Translated Article: New ETSI Standard for Reporting Security Vulnerabilities
The European Standards Institute for Telecommunications ETSI, previously known more for the standardization of back doors for surveillance authorities than for IT security, is now concerned with finding non-standardized security vulnerabilities.
Late but still, the discovery of ever new, critical security gaps in IT equipment in industry has finally woken up the European Standards Institute for Telecommunications (ETSI). The public review period for an ETSI specification, which is intended to standardize the reporting process of security vulnerabilities by third parties, runs until September 15.
Since the introduction of LTE (4G), the standards of the IT world have increasingly applied to the formerly proprietary networks of the telecoms. This specification takes this into account by standardizing important IT security processes for the world of telecommunications. However, the specification also shows that this is still quite the beginning.
Vulnerabilities, penalties, data protection
The current cyber attack on T-Mobile USA, in which more than 50 million customer data was stolen, demonstrates the need to establish such a standard in the telecommunications industry. It is the sixth major security incident within four years at the US subsidiary of Deutsche Telekom. In contrast to Europe, where since the introduction of the General Data Protection Regulation (GDPR) in 2016, more and more penalties have been imposed that even large corporations can no longer pay out of their petty cash, there is no even remotely comparable regime in the USA.
In Europe, gross or repeated negligence in handling customer data can result in penalties that can amount to up to four percent of group sales. This apparently contributed to the fact that IT security vulnerabilities are now slowly being taken seriously by the industry. The DSGVO was followed in 2018 by the standards ISO / IEC 29147 and ISO / IEC 30111, in which both the registration process and the further handling of newly discovered vulnerabilities in IT systems that are visible from outside – i.e. from the Internet – to a certain extent were standardized.
The standards and the practice
The ETSI specification refers to these two ISO standards as well as to a handful of publications by the Internet Engineering Taskforce (IETF), the security organization FIRST, the US research institute MITER and the National Institute of Standards and Technology (NIST ) of the USA. In this guide of the Technical Committee TC Cyber in the ETSI, very little is required. Initially, even the simplest terms such as “exploit” or “payload” are explained and in this key it continues. This ETSI draft formalizes a convention for reporting security vulnerabilities, which has long been practised by large corporations and which is roughly as follows:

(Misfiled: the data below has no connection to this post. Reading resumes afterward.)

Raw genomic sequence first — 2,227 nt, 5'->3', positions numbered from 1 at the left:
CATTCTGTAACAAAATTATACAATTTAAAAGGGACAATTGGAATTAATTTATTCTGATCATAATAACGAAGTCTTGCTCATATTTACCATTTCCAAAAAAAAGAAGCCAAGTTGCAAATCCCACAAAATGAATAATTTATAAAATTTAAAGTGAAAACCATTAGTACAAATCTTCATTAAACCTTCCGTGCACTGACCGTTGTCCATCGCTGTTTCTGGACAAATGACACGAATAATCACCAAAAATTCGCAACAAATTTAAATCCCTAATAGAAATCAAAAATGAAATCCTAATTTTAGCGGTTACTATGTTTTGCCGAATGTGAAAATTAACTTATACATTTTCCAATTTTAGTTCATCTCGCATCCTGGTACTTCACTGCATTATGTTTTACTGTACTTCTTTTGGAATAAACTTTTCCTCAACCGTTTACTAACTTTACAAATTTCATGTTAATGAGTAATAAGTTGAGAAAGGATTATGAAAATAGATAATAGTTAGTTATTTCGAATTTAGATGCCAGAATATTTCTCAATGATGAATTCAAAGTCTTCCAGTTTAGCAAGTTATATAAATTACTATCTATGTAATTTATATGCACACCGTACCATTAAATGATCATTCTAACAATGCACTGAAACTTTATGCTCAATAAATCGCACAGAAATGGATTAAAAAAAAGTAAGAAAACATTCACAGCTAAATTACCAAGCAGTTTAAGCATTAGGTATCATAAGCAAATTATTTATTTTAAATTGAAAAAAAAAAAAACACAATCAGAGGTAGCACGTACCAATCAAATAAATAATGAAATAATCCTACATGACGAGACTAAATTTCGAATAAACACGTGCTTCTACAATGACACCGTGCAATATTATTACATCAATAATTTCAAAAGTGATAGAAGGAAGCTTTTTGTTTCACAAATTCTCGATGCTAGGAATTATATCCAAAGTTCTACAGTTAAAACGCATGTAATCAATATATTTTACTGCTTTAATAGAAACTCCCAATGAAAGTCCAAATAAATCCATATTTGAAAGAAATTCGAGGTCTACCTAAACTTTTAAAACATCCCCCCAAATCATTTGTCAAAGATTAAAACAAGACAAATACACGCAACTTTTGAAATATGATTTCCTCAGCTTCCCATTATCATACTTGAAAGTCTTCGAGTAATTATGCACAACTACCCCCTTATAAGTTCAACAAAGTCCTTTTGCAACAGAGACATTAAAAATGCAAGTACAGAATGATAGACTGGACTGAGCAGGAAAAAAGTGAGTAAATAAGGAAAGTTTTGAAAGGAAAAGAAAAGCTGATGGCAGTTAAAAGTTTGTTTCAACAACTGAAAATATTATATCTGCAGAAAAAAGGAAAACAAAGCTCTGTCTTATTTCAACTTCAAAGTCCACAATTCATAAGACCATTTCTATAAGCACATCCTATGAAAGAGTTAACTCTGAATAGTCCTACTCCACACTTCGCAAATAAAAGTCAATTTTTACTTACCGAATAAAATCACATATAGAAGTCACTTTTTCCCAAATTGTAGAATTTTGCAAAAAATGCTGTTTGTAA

Security researchers who discover “bugs” in an application visible from the Internet – i.e. programming errors, incorrect implementation of a technical security standard, etc. – report these to the company concerned or to the manufacturer of a device if the bug resides directly in the operating system of f.ex. a web server or router. The company then tries to reproduce the error in a test environment in a process known as “triage” and to assess its degree of risk. Depending on the severity, either a “hotfix” is then carried out, i.e. a temporary measure for safeguarding, which is usually followed by the actual error correction in the relevant systems after a considerable time interval.
Coffee mugs and thank you letters, but no payment
The guide has little to do with technology, rather methods, procedures and, above all, the communication processes between the site operator and the person who discovered the bug should be standardized. And here ETSI assumes that security researchers primarily want to be known and publicly recognized. There is no mention of a “bug bounty” – a kind of “bounty” on the more dangerous vulnerabilities – as advertised by Google, Apple and a whole series of other large companies.
The crux of such a general security standard is that it is not addressed to a specific target group. What is good enough for a small or medium-sized company (SME) in terms of measures to find security vulnerabilities may be far too little for a large corporation like Deutsche Telekom AG. Security researchers associate different expectations with an SME than with a multi-billion dollar global corporation. The latter are namely the “stakeholders” in the European Telecom Standards Institute, which is nothing more than an association near Nice, which is completely dominated by the large telecommunications companies and their suppliers such as Ericsson, Nokia or Huawei.